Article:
Prime Minister Narendra Modi on Tuesday sought to address concerns of international community over India not signing the NPT by saying that the country's commitment to peace and non-violence is engrained in the "DNA of Indian society" which is above any international treaty or processes.
"India is a land of Lord Buddha. Buddha lived for peace and suffered for peace and that message is prevalent in India," Modi said at Sacred Heart University in Tokyo while replying to a question by a student.
During an interaction, he was asked how India would enhance trust of the international community without changing its stand on Nuclear Non-Proliferation Treaty (NPT), which it has refused to sign despite possessing nuclear weapons.
Modi used the land of Japan, which is the only country to have been the victim of an atom bomb attack, to send out the message on this issue amid moves to have a civil nuclear deal with Tokyo. India refuses to sign the NPT because it considers it as flawed.
Asserting that India's "commitment to non-violence is total", Modi said it is engrained in the "DNA of Indian society and this is above any international treaty", apparently referring to India?s refusal to sign the NPT.
"In international affairs, there are some processes. But above them is the commitment of the society," he said, underlining the need for rising "above the treaties".
To buttress his point, the Prime Minister cited how India undertook the freedom struggle under the leadership of Mahatma Gandhi with the entire society being committed to non-violence, surprising the whole world.
He went on to add that India, for thousands of years, has had the belief in 'vasudhaiva kutumbakam' (the whole world is one family). "When we consider the whole world as one family, how can we even think about doing anything that would harm or hurt anyone?"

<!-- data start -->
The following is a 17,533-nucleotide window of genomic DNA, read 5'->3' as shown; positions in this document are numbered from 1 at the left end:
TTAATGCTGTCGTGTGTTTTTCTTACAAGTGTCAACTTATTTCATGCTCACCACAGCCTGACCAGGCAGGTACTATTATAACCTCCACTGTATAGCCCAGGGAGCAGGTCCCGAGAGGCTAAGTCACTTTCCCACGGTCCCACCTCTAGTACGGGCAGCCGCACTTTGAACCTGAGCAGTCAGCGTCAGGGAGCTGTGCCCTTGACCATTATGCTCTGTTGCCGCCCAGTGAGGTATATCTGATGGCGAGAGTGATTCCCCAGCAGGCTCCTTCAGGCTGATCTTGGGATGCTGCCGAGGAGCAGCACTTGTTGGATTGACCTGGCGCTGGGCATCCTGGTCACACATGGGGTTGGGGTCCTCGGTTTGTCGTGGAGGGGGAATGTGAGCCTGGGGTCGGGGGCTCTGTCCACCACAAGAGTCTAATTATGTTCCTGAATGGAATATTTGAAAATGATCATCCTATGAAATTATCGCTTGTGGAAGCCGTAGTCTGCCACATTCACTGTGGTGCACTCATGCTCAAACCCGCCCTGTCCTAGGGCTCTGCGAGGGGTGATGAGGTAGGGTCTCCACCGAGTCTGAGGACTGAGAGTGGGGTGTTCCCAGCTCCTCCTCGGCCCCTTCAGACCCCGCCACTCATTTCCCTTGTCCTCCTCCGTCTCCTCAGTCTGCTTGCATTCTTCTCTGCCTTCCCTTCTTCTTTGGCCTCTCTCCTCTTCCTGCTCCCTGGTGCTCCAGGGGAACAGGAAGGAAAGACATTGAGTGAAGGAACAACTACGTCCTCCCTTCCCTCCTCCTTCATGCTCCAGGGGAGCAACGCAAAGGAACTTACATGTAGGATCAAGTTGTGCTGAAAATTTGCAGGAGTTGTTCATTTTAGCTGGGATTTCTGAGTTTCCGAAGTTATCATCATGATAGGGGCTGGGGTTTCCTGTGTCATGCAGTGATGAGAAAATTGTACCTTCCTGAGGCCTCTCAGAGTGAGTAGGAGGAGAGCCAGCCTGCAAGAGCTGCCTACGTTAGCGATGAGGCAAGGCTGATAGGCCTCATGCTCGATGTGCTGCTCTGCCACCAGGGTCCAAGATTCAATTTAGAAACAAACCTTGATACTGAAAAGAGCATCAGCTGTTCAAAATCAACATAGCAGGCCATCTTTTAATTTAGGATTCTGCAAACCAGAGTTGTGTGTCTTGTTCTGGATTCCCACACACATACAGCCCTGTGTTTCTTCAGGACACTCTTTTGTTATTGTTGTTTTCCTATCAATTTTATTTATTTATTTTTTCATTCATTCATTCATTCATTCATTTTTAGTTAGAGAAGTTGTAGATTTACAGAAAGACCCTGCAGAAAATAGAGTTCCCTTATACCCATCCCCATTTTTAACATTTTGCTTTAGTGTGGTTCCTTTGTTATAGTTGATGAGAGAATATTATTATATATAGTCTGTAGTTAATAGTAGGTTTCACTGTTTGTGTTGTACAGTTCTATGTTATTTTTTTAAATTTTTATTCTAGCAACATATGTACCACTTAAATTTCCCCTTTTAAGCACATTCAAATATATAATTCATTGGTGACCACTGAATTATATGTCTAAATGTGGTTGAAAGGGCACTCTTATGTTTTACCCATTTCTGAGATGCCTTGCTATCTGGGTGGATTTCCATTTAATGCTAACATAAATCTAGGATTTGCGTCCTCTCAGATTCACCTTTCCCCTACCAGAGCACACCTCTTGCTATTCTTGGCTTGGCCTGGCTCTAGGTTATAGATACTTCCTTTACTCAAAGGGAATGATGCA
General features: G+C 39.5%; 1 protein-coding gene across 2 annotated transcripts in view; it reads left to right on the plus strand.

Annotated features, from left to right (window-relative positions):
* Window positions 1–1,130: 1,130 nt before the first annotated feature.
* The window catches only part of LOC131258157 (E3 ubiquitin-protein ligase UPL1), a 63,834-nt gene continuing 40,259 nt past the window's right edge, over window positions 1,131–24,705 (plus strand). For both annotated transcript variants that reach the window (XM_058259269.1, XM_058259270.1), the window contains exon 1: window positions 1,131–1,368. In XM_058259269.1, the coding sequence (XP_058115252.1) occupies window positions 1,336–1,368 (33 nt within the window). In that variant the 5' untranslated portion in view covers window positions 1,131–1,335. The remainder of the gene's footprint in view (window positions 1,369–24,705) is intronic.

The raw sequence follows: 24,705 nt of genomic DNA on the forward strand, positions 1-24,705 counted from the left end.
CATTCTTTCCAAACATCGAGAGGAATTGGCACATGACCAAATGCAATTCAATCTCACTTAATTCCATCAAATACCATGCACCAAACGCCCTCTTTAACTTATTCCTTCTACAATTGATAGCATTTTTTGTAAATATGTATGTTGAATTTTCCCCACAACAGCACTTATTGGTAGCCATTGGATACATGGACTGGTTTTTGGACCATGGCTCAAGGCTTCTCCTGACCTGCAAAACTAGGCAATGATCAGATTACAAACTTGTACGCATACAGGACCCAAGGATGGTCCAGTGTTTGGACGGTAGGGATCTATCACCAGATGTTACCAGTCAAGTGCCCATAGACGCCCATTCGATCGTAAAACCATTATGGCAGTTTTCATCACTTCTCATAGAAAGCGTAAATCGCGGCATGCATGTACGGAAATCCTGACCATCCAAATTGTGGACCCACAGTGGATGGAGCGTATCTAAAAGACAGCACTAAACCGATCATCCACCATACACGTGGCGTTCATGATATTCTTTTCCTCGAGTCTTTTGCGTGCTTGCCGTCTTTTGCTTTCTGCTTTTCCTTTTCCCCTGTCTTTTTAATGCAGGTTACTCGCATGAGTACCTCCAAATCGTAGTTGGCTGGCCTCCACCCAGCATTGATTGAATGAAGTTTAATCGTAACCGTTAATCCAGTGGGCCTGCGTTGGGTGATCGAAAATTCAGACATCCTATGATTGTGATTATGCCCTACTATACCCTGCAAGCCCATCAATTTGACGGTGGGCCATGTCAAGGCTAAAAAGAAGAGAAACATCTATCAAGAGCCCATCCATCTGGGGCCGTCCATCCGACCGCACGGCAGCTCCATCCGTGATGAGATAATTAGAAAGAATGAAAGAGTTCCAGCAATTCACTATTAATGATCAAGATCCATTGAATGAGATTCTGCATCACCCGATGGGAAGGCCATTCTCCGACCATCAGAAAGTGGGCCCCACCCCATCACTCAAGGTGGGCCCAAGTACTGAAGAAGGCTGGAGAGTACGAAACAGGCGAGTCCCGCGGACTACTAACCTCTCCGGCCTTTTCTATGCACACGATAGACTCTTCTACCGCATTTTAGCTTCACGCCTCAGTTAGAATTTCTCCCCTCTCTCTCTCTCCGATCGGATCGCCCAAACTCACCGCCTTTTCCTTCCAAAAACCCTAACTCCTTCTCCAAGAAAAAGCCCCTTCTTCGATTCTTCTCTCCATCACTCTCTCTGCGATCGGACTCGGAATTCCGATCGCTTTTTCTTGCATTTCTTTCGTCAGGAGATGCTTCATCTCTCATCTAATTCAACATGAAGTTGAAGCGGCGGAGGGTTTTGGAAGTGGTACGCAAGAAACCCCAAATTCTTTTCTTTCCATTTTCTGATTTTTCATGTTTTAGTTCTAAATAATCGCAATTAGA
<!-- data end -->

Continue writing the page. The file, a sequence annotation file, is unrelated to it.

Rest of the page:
The question was asked in the context of India recently ratifying the Additional Protocol on Safeguards Agreement signed with IAEA, that will allow inspectors of the atomic watchdog easy access to India's civil nuclear facilities.
During the interactive session, the Prime Minister was asked by another student about how peace could be pursued in Asia despite China's "expansionist" designs.
"You seemed to be troubled a lot by China," he quipped while addressing the student amid his observation that they were asking questions like journalists.
Speaking further, he carefully avoided any direct answer to the question and merely said, "India is a democratic country. Similarly, Japan is also a democratic country. If India and Japan together think about peace and positive things, we can make the world realise the strength of a democracy. We should focus on progress and development instead of paying attention to others. If we pay attention to our situation, our condition will be better."
He then narrated an imaginary story. "Imagine, there is darkness in a room. Someone goes inside with a broom to remove the darkness but he will fail. Another person goes inside with a sword to remove darkness. He will also fail. Another person goes with blanket to remove darkness, but he will also fail.
Then a wise man goes with a small lamp, the darkness will be chased away. A lamp peace, prosperity and democracy will never be scared of darkness."
Modi, who virtually turned into a professor at the university, also gave a lesson to the Japanese students on Indian ethos in terms of respecting the nature when asked how a rapidly-growing India would preserve ecology while pursuing sources of energy.
"India is such a country where people love and communicate with nature," he said.
In this context, he said earth is respected as mother, moon is treated as 'mama' (uncle), sun and Himalayas as grandfather, rivers as mother while trees are worshipped like God.
"Let me tell you my own story. I come from a poor family.
My uncle once started wood business but my illiterate mother told him that